An old adage says, “Honesty is the best policy.” Honesty includes integrity and reliability. A person of integrity doesn’t seek to cover up or make excuses when they fail. Frank and Julie began the rebuilding of their marriage by participating in a Retrouvaille weekend for hurting marriages. Frank says, “During our misery as a couple, I was the King of Dishonest Behavior. One of the very first decisions I had to make to save our marriage was to choose to be trustworthy. My more reliable behavior went a long way toward healing our wounds and helped to build trust in our marriage. Julie’s response to these simple actions showed me just how powerful my personal honesty was in the rebuilding process. Anything but complete honesty would have been devastating.” 

Rebuilding a relationship also needs openness and listening. Without openness a relationship can’t grow beyond the surface level. Julie admits, “Openness sounded good to me. I was good at openly telling Frank every single thought and feeling I was having…loud and clear, mostly loud.” Openness, however, comes from a conscious decision to reveal oneself to a partner.

Willingness to change means we stop trying to change our spouse and we start to make changes ourselves. A change in our actions can change or influence the other person. Julie says, “Being willing to change by making the decision to trust was the biggest risk of all. I was scared to death.” Frank adds, “One action I devoted myself to doing was actually asking Julie for permission to do things, from walking down the street to the neighbors, to going to a ballgame. Making this small sacrifice and giving up this ‘freedom’ was a very small price to pay to rebuild the trust I had so thoroughly destroyed.”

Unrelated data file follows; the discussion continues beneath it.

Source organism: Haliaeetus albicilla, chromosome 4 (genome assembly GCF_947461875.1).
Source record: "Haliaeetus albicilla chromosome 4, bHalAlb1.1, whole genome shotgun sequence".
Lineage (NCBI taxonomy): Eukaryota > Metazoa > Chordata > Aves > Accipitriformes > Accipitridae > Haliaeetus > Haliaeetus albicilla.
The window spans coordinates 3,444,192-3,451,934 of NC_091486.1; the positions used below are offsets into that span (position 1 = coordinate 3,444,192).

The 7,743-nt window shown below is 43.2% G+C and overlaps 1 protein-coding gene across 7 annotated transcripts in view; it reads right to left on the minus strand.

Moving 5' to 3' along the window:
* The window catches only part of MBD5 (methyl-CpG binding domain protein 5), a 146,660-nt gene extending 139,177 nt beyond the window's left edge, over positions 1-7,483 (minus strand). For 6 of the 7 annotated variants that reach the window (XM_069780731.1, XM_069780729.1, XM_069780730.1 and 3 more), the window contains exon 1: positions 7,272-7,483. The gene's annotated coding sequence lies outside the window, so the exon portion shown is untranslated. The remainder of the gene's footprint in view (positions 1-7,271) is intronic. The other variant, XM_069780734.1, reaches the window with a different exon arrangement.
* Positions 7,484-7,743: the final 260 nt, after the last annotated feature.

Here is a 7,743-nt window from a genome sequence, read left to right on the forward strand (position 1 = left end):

Frank found another change he could make was to affirm Julie. “Making a point of thanking Julie for dinner or confirming that she is the best mommy on the planet not only rebuilds trust but affirms Julie and helps to reflect her self-worth. Another significant way I can affirm Julie is by not jumping at the chance to be critical and knock her down verbally.”

“Of all the things I have done in my life,” says Frank, “I am proudest of this hell we have managed to walk through and in the process become friends and lovers once again.” 

Questions for Reflection:

  • Sexual infidelity is only one way we lose trust in our spouses. What are some other ways? 
  • Is lack of trust an issue in your relationship? Is it caused by past or current events?
  • What are the circumstances in your relationship that have the most potential to cause distrust? What can you do to keep these from occurring?
  • Trusting your spouse can be a difficult decision to make. Consider committing to a few minutes in prayer each day, asking God for the courage and strength to trust each other. 

 

Gerald Foley is retired from ministry as a hospice and hospital chaplain. He has been active for many years with Catholic Engaged Encounter and Retrouvaille (for hurting marriages). He is the author of numerous articles and books, including Courage to Love When Your Marriage Hurts, Family Centered Church, and Empowering the Laity. Gerald has earned an MA in history and an MSW in Social Work. He currently resides in Minneapolis, Minnesota.

©2007 Family Ministries, Archdiocese of Chicago